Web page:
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Book Reviews: COM

Creating Lightweight Components with ATL

May 20, 2004
J. Bates, SAMS, 1999
It does have the right mix of content, it's nicely laid out, it's fun to read... until you discover it's untrustworthy. Oh, sh*t, you know. Somewhere in there, Bates dismisses the IDL pointer_default() as having something to do with the default property of a COM object. It doesn't (he's thinking about DISPID_VALUE). It's to do with how the marshaller is to resolve pointers in structures. In one stroke that proved four things to me: the two non-trivial things he didn't know, that he writes without checking and that Sam's (again!) cares nothing for the quality of their books. Even then, the book is a nice read to get things into perspective. But it's very hard to enjoy reading something you deeply mistrust. I found more such blatant errors in the book but got used to them along the way. I also found a lot of places where the "real meat" was simply glossed over or omitted. I did learn one neat little readers' trick though: check the people the author thanks for reviewing the material. Bates' list was pitiful. You know what... save your money and time for something else. Reread The Lord of the Rings, for instance. (No comments yet)

Programming Distributed Applications with COM and VB 6

May 20, 2004
Ted Pattison, MS Press 1998
Surprisingly useful book. It shows what VB can be used for, but even more importantly, what it shouldn't be used for. Since it's supposedly intended for simpler people, the explanations of apartments, remote COM and more are really understandable and made me finally realise a few very important truths. This one was worth its price many times over. (No comments yet)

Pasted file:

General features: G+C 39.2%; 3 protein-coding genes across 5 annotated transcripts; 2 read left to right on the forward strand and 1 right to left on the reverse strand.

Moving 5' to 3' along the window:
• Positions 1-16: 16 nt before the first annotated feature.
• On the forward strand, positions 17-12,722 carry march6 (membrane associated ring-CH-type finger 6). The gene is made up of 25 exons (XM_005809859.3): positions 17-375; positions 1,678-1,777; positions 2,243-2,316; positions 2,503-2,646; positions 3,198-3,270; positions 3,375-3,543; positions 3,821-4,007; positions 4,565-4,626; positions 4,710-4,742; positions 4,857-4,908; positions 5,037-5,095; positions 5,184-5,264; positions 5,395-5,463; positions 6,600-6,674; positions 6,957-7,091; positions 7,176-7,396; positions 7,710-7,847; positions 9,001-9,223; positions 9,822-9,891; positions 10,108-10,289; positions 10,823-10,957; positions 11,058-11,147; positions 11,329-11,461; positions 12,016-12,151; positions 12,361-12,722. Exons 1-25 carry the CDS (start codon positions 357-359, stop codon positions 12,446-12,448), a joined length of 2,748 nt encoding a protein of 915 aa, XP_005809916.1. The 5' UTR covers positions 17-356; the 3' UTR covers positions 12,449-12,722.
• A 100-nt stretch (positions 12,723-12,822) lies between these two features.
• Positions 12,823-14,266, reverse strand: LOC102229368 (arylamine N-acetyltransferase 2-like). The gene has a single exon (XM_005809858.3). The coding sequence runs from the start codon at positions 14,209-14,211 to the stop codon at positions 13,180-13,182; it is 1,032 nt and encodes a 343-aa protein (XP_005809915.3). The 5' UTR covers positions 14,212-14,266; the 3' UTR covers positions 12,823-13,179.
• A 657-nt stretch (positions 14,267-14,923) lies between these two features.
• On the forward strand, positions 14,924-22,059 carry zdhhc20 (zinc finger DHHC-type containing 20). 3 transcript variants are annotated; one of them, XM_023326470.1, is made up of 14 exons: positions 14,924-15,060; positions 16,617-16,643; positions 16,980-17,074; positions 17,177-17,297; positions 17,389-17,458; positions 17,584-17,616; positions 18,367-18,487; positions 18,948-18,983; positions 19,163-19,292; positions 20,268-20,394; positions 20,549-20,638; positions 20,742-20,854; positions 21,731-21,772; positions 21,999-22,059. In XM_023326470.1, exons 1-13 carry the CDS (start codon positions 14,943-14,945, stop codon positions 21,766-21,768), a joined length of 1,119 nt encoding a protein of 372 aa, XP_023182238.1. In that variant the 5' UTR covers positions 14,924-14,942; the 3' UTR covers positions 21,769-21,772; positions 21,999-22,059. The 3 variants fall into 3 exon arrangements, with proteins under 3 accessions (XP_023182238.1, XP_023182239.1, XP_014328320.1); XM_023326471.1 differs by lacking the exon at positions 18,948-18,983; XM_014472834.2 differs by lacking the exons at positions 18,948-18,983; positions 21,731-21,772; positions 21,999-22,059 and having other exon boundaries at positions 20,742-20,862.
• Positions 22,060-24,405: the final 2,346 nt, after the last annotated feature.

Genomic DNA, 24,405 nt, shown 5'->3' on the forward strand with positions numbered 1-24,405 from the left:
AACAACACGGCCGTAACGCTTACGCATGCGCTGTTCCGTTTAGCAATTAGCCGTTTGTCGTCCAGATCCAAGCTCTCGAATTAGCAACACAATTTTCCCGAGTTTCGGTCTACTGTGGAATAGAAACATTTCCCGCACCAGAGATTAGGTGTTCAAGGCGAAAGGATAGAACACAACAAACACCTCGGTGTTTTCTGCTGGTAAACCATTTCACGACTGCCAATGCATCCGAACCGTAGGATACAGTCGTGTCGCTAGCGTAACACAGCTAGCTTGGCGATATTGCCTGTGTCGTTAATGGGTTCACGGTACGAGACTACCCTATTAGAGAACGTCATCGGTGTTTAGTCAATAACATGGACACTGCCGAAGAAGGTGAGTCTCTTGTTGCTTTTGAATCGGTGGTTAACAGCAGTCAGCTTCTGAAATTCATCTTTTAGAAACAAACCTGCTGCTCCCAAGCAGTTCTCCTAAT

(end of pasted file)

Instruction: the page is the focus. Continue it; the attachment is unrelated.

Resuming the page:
ATL Internals

May 20, 2004
Rector-Sells, Addison-Wesley, 1999
Tough reading, but incredibly useful. This is the place to read up on the smart pointer types CComBSTR, CComVariant, CComPtr, CComQIPtr, and more. And of the rest of ATL 3.0, of course, but I tend to go back to the smart pointer chapters almost daily. I have about 4 books I'm bound to physically wear out by overuse, and this is one of them. (No comments yet)

COM IDL & Interface Design

May 20, 2004
Al Major, Wrox, 1999
Departing from the IDL as the primary design specification of COM objects is the basic idea of the book, and it's a very powerful idea. An idea I've personally decided to implement to the hilt. This book is pretty good in placing the whole COM thing into the practical perspective. And covers stuff like which parameter types to use, and which interfaces to use, depending on which clients and client languages are targeted. Which, ultimately, is "it" when you try to build n-tier heaps of objects. A must read (for me, you're free to read any damn thing you want to, as far as I'm concerned... <g> ) (No comments yet)

Essential COM

May 20, 2004
Don Box, Addison-Wesley
Widely acclaimed intro to COM. And it's worth it. Except... As Don says in the beginning of the book, there was a choice to be made regarding the use of libraries such as ATL and MFC, and he chose not to base the book on any of them. That may be great, but it also makes the book somewhat less realistic. I, for one, use ATL, since I think life should be more than just learning COM from the ground up. (Where even "up" is a questionable view on the future.) Also, having read Brockschmidt twice, I don't really think I need another one like that, but different. What I mean with all this is that it's a great book full of useful stuff, but it's not the whole story and not sufficient to base your approach to COM on. (No comments yet)